Tuesday, March 13, 2007

The Perfect Amount

Forbes says there are a lot of billionaires out there in the world. 946 to be exact. Those are only the ones they could pin down. There might be a few others skating along the top edge of 9 digits who haven't yet stepped their billionaire game up.

Some of these billionaires are multi-billionaires. That is to say they got to 1 billion dollars in assets and were like, what the heck, let's get another billion together and then see if we can't improve on that. Let's see if we can keep up a state of infinite growth.

I'm sure that making money becomes addictive. Most companies exist to make yearly progress. There are very few commercial entities that tell their shareholders they're going to be taking the year off, standing pat and just enjoy the gains they've made to date. No matter how successful a company is, it can be more successful. So the billionaires profiting off these companies live their lives along similar principles and benefit off the march to infinite progress. It is the rare billionaire CEO or chairman who says, nah, go ahead and split my salary and stock with the employees. I'm good. I am saturated with money. We've been successful enough.

When we were playing the lottery last week, a co-worker asked me if I wanted to be rich. Was that a goal of mine?

I replied: "No way. I wouldn't like to be rich as an ultimate goal in and of itself but I wouldn't mind having the freedom to make movies whenever I want. I don't need a mansion," I said.

Then I added, "Just a nice, roomy house upstate. With a studio. Oh, and I would like to own an apartment in the city. In Brooklyn. Doesn't have to be Manhattan. I'd like a pool at my upstate house. And I'd like a nice car. Not a great car. But a solid, dependable, kind of cool car. Make it a hybrid."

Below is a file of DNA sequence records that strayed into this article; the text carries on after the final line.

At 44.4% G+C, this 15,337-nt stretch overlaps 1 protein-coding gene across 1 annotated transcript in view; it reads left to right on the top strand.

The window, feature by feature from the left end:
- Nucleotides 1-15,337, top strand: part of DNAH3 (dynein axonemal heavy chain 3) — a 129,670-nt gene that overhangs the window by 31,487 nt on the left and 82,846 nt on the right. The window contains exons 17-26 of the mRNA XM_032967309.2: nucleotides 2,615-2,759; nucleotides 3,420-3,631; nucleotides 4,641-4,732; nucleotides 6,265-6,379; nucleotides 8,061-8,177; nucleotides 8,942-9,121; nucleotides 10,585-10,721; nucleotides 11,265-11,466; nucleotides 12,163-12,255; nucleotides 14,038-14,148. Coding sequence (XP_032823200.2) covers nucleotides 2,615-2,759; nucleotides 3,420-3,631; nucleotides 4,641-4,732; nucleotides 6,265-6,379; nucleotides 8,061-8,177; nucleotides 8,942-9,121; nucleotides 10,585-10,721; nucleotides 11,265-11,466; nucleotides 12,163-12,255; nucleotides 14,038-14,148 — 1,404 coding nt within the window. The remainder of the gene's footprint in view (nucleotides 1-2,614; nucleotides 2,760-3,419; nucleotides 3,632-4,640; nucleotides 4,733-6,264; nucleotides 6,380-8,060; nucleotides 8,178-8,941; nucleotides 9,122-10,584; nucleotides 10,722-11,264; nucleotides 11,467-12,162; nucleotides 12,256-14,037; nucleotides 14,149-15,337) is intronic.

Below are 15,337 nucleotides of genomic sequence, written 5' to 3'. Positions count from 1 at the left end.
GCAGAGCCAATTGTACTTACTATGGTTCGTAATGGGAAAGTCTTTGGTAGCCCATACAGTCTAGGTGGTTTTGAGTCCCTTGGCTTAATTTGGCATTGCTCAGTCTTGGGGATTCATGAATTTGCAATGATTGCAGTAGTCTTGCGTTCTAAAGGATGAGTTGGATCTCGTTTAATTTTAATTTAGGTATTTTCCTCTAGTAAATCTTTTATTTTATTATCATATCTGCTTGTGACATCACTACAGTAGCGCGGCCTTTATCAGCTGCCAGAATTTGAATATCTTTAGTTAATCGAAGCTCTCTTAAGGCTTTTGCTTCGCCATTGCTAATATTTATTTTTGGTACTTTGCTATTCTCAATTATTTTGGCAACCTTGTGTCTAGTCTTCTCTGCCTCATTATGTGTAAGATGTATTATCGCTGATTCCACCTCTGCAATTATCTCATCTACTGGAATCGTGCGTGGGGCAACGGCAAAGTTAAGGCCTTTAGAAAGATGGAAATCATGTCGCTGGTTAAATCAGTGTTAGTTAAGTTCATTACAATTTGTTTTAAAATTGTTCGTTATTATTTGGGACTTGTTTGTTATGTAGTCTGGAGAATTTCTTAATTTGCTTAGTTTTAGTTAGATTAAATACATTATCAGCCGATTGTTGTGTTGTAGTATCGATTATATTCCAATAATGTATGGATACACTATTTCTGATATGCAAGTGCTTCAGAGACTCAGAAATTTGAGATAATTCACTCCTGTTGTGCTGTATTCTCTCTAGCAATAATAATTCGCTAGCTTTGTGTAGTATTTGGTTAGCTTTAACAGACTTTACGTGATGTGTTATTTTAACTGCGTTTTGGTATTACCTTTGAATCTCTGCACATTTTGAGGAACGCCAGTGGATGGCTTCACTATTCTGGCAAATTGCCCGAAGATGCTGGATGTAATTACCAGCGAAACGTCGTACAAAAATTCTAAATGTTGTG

It occurred to me that I had started to sound like I wanted to be rich. If I let my mind continue unchecked, I probably could have come up with more stuff that I didn't have to have but I certainly wouldn't mind (jacuzzi, garage in the city, personal trainer, spaceship, etc)

But shouldn't there be a perfect amount for everyone? A line that when you cross signifies you've got as much money as you'll ever need. Aren't most of these 946 billionaires just continuing to accumulate money because it's a habit of theirs? What does a person with 12 billion dollars gain by becoming the proud owner of 27 billion dollars?

I think there could be a service out there that establishes your perfect amount. It indexes your likelihood of having generations after you who need support, how much work you have done to date, how much work you'd like to be doing, your final goals in life and produces a REALISTIC but by no means modest perfect amount. This would be an amount that if you reach it in assets, you would be able to stop and just enjoy your total saturation. I'm not sure what happens then but I think somehow this would help.

Everyone's perfect amount would be different. And a lot of us will never reach our perfect amount. For instance, after doing no real hypothetical calculations, I believe my perfect amount is 4.2 million dollars. I will have achieved total satisfaction when I have 4.2 million dollars in the bank. Right now, I am several million dollars away from my perfect amount.

Anything beyond your perfect amount is just greed and starts to actually work against your happiness. I know those 946 billionaires all seem happy. But they are not.

If anyone would like to avoid this confusion and see their perfect amount tabulated, I and the machine I am going to invent in the future and then bring back to the past will be available for consultation shortly.

Update - To Bill Gates: Your perfect amount is 11.5 million dollars. Please isolate this amount and redistribute your remaining fortune to the rest of the world. You will more immediately achieve the sense of peace your unconscious mind is seeking.


Anonymous dianne said...

Watch out, Cas - Bill might steal your idea should you hesitate creating/copyrighting it.

10:35 AM  
Blogger gabriella said...

Actually, you miscalculated your perfect amount - you forgot that you'd have to be supporting me!

3:14 PM  
Blogger Casimir said...

I didn't miscalculate, Gabriella.

Your perfect amount is only 20 dollars!

Beyond that, you just wouldn't be happy.

8:45 AM  
Anonymous Sumoh said...

Along the same lines, from the Brazen Careerist blog:

7:00 AM  

Post a Comment

<< Home